Cora taught her daughters to be independent and to speak their minds, which did not always sit well with the authority figures in Millay's life. Millay preferred to be called "Vincent" rather than Edna, which she found plain. (Her grade school principal, offended by her frank attitudes, refused to call her Vincent. Instead, he called her by any woman's name that started with a V.[1])

At Camden High School Millay began nurturing her budding literary talents, starting at the school's literary magazine, The Megunticook, and eventually having some of her poetry published in the popular children's magazine St. Nicholas, the Camden Herald and, significantly, the anthology Current Literature, all by the age of 15.

Millay’s career and celebrity began in 1912 when she entered her poem “Renascence” into a poetry contest in The Lyric Year. The poem was so widely considered the best submission, that when it was ultimately placed fourth, it was quite the scandal for which Millay received much publicity. The first place winner, Orrick Johns, was among those who felt that “Renascence” was the best poem in the volume, and stated that “the award was as much an embarrassment to me as a triumph." One of the second prize winners even offered her his $250 prize money.[2] In the immediate aftermath of The Lyric Year controversy, a wealthy woman named Caroline B. Dow heard Millay reciting her poetry and playing the piano at the Whitehall Inn in Camden, Maine, and was so impressed that she offered to pay for Millay’s education at Vassar College. After her graduation in 1917, she moved to New York City.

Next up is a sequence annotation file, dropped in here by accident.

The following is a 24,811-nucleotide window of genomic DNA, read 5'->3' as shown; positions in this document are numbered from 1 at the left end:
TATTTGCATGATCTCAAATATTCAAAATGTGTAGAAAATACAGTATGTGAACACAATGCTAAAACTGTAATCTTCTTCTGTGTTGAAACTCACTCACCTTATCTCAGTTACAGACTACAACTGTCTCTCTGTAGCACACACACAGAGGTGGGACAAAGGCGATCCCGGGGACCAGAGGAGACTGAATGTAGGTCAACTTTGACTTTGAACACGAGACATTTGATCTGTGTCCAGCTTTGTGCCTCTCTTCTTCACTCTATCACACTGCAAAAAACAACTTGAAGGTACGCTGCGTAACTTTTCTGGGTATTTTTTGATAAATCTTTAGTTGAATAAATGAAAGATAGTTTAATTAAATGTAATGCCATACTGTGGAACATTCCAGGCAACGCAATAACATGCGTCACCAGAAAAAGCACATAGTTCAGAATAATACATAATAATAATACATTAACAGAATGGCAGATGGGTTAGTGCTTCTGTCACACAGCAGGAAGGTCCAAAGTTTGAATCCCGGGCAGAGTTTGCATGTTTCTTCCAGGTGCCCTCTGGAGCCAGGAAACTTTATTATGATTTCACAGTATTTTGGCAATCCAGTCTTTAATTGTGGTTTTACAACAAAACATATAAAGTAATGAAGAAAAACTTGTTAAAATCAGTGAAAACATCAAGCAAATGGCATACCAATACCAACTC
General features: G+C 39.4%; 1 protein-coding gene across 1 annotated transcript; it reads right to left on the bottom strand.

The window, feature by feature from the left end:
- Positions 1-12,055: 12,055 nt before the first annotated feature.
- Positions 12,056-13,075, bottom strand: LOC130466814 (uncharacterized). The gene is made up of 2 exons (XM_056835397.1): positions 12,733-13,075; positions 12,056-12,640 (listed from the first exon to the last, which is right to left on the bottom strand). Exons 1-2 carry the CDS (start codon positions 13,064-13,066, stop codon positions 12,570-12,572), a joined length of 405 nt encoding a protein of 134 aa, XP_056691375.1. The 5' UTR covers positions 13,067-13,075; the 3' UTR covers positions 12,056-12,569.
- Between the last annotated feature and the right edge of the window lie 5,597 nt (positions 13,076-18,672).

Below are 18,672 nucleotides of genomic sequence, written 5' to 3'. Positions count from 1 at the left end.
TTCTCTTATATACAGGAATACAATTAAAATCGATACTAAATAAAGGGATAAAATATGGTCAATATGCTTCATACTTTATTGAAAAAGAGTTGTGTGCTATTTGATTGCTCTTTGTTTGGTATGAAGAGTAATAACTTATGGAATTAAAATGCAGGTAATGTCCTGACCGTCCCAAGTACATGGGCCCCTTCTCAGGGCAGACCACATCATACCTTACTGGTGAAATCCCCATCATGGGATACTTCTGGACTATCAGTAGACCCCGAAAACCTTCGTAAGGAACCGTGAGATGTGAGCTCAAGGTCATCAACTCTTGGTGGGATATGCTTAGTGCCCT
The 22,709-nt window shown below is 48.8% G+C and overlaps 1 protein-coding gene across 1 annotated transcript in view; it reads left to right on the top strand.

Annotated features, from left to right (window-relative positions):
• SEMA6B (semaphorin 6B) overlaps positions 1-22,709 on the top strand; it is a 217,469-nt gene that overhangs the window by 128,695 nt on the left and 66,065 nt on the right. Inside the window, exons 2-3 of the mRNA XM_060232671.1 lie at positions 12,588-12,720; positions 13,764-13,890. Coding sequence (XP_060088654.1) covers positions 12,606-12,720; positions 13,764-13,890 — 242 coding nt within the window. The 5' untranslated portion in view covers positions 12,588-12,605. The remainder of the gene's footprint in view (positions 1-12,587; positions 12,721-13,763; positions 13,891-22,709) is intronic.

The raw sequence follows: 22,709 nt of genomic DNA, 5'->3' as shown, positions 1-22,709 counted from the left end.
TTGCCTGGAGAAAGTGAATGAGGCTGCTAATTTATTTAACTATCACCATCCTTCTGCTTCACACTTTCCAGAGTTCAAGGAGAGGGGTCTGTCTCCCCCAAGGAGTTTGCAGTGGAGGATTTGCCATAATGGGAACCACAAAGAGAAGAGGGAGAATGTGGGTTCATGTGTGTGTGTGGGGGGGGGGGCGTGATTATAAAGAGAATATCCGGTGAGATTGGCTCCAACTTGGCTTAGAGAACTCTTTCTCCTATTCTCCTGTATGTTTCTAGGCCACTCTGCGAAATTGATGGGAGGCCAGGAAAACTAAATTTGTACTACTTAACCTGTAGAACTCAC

Writing career

Edna St. Vincent Millay in 1914, photographed by Arnold Genthe.